“Begin! Begin! Begin!” The four elders started the chant and were soon joined in a cacophony of others as the crowd opened their mouths to add to the chorus. It wasn’t long before those rabbits who had been wary, became fevered with the need to see flames – and the result of those flames devouring both flesh and flora.
Ostra felt the need to look away, but something held her attention captive as the two dancers reached into the basket with their bare paws and, screaming, threw the live embers into the pile of sticks.
“More, more, more!” The crowd and the elders’ voices were one now, like a hive of bees with only one thought for the many. Even Ostra found the words seeping from her tongue when all she really wanted to do was run.
The dancers’ screams turned from fear into screams of maniacal joy – they threw more embers into the air, letting them catch the sky and form arcs of light. Yet, despite their fur touching all the flames, they didn’t burn. The glowed. The fire seemed to come from inside them now and each of the dancers, inflamed with magic of the dance, began to swallow the coals and embers, belching out long flames then leaping over.
The ground began to shake, this time without the aid of any rabbits’ thumping. The dancers stopped leaping and began digging. They bored into the earth like worms, their bodies glowing under the patches of turf and soil. Long pathways of steam showed the crowd were the dancers were moving; each of them in perfect harmony with the other to form first a perfect circle around the crowd, and then spirals. Rabbits jumped high as the dancers burrowed under their feet, but still nobody left.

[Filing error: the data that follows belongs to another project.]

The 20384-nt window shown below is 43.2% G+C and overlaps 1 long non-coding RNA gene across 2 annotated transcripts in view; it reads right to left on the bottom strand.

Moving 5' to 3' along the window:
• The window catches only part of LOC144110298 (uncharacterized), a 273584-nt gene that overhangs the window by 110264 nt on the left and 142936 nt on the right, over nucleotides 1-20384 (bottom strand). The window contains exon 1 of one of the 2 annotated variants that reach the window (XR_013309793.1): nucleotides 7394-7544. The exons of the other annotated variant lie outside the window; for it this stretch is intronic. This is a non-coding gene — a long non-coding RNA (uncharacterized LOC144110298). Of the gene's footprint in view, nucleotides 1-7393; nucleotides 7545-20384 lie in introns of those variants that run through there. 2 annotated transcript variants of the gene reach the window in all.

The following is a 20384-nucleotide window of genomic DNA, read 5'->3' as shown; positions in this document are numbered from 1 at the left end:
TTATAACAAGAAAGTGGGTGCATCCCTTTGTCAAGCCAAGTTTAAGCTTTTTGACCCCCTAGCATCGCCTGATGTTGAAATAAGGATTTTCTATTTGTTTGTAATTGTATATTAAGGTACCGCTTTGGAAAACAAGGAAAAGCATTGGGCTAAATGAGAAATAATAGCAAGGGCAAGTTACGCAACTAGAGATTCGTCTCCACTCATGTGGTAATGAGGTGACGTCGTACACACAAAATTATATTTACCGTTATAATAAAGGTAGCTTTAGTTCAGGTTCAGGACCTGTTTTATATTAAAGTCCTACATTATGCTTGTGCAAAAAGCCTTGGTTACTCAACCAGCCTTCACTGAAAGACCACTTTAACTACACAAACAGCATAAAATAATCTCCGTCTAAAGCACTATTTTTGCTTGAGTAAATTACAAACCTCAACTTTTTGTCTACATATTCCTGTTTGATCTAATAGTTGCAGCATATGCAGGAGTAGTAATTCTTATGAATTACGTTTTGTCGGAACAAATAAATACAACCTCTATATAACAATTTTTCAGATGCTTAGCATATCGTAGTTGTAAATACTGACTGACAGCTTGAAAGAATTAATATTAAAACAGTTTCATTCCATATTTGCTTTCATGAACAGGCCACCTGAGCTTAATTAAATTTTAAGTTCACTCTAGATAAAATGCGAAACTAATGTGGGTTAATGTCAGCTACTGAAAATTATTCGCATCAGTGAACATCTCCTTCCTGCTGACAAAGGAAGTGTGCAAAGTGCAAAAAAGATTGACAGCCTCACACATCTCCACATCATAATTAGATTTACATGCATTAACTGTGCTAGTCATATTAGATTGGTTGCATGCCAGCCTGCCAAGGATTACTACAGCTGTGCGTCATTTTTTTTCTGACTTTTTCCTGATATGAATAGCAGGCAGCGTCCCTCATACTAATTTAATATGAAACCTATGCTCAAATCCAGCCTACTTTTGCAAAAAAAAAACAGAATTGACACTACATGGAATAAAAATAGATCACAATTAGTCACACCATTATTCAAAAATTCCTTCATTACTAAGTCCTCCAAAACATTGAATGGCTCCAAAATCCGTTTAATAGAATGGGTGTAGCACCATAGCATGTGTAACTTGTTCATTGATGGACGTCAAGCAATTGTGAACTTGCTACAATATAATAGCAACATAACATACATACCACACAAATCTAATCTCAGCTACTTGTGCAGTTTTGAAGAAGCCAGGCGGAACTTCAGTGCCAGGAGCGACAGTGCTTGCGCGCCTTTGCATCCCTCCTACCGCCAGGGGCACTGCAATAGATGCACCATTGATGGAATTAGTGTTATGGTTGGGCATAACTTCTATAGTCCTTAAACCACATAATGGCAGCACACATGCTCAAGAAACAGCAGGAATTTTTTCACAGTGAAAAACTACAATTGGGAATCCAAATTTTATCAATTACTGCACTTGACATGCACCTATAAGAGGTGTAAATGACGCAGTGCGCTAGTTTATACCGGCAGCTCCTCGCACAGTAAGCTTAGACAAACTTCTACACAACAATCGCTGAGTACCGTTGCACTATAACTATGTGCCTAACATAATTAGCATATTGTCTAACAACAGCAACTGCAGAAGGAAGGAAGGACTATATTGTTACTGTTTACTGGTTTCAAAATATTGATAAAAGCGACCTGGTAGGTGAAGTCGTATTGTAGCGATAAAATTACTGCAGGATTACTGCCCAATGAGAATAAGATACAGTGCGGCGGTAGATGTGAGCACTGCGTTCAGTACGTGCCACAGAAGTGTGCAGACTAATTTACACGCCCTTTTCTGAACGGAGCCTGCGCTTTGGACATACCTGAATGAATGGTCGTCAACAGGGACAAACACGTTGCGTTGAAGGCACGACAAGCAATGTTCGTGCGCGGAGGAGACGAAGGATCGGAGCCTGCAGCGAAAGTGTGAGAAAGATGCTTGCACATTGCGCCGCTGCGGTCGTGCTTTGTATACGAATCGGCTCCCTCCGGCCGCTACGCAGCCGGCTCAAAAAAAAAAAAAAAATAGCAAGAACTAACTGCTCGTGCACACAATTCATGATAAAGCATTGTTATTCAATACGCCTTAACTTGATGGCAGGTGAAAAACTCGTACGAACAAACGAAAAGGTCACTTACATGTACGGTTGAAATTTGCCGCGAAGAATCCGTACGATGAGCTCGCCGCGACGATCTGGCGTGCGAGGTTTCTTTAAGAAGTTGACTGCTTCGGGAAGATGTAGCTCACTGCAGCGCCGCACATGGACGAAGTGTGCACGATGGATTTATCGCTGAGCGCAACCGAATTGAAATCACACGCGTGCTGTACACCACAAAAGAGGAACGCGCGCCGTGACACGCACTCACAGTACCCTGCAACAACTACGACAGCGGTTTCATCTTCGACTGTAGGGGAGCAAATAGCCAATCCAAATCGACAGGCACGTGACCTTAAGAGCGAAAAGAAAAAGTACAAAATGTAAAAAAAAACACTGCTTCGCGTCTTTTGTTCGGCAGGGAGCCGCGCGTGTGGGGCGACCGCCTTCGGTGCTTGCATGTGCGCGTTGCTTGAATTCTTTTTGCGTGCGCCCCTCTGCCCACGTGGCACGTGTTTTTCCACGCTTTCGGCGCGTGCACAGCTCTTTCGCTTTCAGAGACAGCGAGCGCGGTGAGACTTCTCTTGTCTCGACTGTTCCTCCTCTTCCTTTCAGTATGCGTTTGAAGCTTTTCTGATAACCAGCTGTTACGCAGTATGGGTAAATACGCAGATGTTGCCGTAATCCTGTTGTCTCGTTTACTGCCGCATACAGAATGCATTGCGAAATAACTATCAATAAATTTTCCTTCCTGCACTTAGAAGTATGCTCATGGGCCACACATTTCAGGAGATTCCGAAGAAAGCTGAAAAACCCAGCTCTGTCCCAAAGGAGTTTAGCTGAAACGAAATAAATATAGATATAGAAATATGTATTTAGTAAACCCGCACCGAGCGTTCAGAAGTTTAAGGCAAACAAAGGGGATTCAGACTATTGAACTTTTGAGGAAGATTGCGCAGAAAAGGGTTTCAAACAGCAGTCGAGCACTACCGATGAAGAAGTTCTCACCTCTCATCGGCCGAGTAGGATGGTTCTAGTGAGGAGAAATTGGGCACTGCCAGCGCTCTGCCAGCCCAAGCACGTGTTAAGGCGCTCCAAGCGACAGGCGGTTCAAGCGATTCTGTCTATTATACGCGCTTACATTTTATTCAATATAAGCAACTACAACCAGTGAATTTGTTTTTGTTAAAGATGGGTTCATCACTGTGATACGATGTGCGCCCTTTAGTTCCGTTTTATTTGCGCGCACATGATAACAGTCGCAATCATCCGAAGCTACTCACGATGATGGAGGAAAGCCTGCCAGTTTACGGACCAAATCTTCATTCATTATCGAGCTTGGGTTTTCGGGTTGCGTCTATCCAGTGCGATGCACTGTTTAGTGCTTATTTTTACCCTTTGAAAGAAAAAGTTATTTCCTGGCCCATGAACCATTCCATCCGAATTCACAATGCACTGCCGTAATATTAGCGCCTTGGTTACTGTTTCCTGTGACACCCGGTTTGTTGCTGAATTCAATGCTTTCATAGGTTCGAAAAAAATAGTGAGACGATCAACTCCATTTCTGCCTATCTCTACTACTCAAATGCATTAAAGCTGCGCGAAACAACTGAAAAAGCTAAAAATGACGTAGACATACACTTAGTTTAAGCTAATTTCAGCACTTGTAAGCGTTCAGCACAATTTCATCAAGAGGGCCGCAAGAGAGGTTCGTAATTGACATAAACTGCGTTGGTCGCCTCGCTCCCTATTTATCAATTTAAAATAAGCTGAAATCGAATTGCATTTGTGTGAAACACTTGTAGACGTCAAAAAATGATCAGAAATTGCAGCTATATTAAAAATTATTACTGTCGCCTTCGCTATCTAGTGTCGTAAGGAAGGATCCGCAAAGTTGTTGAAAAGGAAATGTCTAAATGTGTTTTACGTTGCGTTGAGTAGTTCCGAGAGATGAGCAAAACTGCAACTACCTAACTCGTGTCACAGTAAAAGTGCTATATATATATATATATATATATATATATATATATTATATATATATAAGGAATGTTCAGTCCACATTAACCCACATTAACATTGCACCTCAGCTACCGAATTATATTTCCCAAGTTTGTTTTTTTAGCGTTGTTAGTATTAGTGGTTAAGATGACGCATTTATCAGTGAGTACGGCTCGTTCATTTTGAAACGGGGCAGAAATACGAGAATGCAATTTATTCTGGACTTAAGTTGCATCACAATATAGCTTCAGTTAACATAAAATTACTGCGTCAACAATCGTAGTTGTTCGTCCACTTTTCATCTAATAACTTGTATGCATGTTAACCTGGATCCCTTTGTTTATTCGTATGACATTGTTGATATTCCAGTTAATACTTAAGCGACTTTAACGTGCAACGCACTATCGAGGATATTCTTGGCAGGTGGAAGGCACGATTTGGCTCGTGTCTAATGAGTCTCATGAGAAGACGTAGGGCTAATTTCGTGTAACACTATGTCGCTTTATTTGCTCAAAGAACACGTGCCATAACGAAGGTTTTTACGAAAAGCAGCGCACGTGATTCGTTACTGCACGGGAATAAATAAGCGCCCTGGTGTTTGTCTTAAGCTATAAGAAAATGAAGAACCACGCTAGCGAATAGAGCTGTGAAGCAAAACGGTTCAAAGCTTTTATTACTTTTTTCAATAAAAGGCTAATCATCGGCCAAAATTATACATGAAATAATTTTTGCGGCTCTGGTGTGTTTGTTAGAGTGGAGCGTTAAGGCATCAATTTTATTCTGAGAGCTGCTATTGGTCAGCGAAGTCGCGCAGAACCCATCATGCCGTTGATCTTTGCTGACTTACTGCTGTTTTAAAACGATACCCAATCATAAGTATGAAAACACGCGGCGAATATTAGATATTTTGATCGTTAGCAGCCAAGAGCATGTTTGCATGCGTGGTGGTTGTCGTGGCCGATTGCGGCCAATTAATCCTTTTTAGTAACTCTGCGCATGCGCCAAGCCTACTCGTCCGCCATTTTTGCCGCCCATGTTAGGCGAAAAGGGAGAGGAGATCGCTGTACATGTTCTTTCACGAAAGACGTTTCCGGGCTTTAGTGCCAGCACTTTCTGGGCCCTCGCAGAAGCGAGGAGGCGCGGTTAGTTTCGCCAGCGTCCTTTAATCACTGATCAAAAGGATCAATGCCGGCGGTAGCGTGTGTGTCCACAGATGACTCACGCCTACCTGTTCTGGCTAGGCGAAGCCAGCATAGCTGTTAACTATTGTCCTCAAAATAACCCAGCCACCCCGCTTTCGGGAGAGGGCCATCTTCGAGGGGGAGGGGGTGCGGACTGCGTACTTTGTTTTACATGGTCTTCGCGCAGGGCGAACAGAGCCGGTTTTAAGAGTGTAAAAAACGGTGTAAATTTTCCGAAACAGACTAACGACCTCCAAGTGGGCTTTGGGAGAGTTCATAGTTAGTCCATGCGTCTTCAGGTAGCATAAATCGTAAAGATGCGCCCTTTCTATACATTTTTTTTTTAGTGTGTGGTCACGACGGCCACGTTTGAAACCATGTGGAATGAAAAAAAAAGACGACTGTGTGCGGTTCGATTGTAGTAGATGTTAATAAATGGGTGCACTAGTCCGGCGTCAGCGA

This is madness, thought Ostra. But she too, could not escape. The sky then seemed to be falling – the stars streamed in the sky and the moon, covered by an invisible cloak, disappeared slowly into the night. The dancers surfaced, exhausted, but untouched by fire. Except, perhaps, the fire in their eyes, observed Ostra. They had a new life in them that hadn’t been there before. But they seemed spent and almost hobbled to the centre oak. Satisfied, the elders covered each with a flame-coloured cloak and looked up to the sky.
“Prepare yourselves!” said Elder North. “For now we shall see the vision.”
Once upon a time, long, long ago, there were three rabbits. One was grey and one was brown. The other was pure white. The white rabbit wanted to lead, for he felt that only he was closest to the gods; why else would they keep him as pure in colour as the snow? The grey rabbit felt that he should be in charge, for was he not the very colour of a fallen star – which everyone knew was the physical body of an angel. The brown, however, said nothing. For he knew that the gods would give to them what the gods would give.